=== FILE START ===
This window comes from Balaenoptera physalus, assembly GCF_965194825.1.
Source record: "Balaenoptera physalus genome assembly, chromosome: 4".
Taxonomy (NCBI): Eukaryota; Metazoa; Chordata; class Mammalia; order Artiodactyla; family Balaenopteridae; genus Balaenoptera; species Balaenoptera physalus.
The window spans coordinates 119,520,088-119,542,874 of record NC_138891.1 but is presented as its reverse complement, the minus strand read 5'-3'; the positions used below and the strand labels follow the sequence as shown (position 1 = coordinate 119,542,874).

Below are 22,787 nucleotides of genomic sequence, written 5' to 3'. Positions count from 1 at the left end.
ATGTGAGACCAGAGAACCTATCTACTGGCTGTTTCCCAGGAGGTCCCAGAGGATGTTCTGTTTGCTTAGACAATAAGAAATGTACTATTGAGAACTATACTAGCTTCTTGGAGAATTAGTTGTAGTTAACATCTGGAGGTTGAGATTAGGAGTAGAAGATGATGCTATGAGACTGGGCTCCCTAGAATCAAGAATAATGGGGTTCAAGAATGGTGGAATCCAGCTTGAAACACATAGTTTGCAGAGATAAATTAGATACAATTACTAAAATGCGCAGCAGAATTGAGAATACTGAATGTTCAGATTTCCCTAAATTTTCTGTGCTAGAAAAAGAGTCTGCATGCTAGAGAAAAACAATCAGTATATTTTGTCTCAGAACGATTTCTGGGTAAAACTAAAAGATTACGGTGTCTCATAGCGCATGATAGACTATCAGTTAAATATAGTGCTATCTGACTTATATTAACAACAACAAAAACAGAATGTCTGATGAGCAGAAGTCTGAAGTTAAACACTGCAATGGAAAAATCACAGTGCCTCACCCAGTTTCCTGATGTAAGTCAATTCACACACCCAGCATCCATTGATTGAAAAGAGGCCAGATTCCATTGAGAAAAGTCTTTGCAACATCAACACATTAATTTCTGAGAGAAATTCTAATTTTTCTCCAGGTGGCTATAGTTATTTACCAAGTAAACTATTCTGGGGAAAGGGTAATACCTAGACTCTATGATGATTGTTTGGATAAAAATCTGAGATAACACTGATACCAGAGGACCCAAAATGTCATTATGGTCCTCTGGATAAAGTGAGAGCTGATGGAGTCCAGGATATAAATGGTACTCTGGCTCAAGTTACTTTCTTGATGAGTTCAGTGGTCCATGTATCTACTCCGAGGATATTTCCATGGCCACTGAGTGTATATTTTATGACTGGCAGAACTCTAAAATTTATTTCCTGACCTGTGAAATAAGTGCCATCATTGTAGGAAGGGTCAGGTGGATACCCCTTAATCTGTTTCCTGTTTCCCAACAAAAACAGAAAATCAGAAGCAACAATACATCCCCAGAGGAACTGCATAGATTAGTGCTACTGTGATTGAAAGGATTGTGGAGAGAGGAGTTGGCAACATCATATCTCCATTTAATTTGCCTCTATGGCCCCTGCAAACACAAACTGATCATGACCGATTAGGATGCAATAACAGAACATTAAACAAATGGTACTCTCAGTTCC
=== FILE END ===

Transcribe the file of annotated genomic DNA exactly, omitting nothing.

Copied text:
This window comes from Balaenoptera physalus, assembly GCF_965194825.1.
Source record: "Balaenoptera physalus genome assembly, chromosome: 4".
Taxonomy (NCBI): Eukaryota; Metazoa; Chordata; class Mammalia; order Artiodactyla; family Balaenopteridae; genus Balaenoptera; species Balaenoptera physalus.
The window spans coordinates 119,520,088-119,542,874 of record NC_138891.1 but is presented as its reverse complement, the minus strand read 5'-3'; the positions used below and the strand labels follow the sequence as shown (position 1 = coordinate 119,542,874).

Below are 22,787 nucleotides of genomic sequence, written 5' to 3'. Positions count from 1 at the left end.
ATGTGAGACCAGAGAACCTATCTACTGGCTGTTTCCCAGGAGGTCCCAGAGGATGTTCTGTTTGCTTAGACAATAAGAAATGTACTATTGAGAACTATACTAGCTTCTTGGAGAATTAGTTGTAGTTAACATCTGGAGGTTGAGATTAGGAGTAGAAGATGATGCTATGAGACTGGGCTCCCTAGAATCAAGAATAATGGGGTTCAAGAATGGTGGAATCCAGCTTGAAACACATAGTTTGCAGAGATAAATTAGATACAATTACTAAAATGCGCAGCAGAATTGAGAATACTGAATGTTCAGATTTCCCTAAATTTTCTGTGCTAGAAAAAGAGTCTGCATGCTAGAGAAAAACAATCAGTATATTTTGTCTCAGAACGATTTCTGGGTAAAACTAAAAGATTACGGTGTCTCATAGCGCATGATAGACTATCAGTTAAATATAGTGCTATCTGACTTATATTAACAACAACAAAAACAGAATGTCTGATGAGCAGAAGTCTGAAGTTAAACACTGCAATGGAAAAATCACAGTGCCTCACCCAGTTTCCTGATGTAAGTCAATTCACACACCCAGCATCCATTGATTGAAAAGAGGCCAGATTCCATTGAGAAAAGTCTTTGCAACATCAACACATTAATTTCTGAGAGAAATTCTAATTTTTCTCCAGGTGGCTATAGTTATTTACCAAGTAAACTATTCTGGGGAAAGGGTAATACCTAGACTCTATGATGATTGTTTGGATAAAAATCTGAGATAACACTGATACCAGAGGACCCAAAATGTCATTATGGTCCTCTGGATAAAGTGAGAGCTGATGGAGTCCAGGATATAAATGGTACTCTGGCTCAAGTTACTTTCTTGATGAGTTCAGTGGTCCATGTATCTACTCCGAGGATATTTCCATGGCCACTGAGTGTATATTTTATGACTGGCAGAACTCTAAAATTTATTTCCTGACCTGTGAAATAAGTGCCATCATTGTAGGAAGGGTCAGGTGGATACCCCTTAATCTGTTTCCTGTTTCCCAACAAAAACAGAAAATCAGAAGCAACAATACATCCCCAGAGGAACTGCATAGATTAGTGCTACTGTGATTGAAAGGATTGTGGAGAGAGGAGTTGGCAACATCATATCTCCATTTAATTTGCCTCTATGGCCCCTGCAAACACAAACTGATCATGACCGATTAGGATGCAATAACAGAACATTAAACAAATGGTACTCTCAGTTCC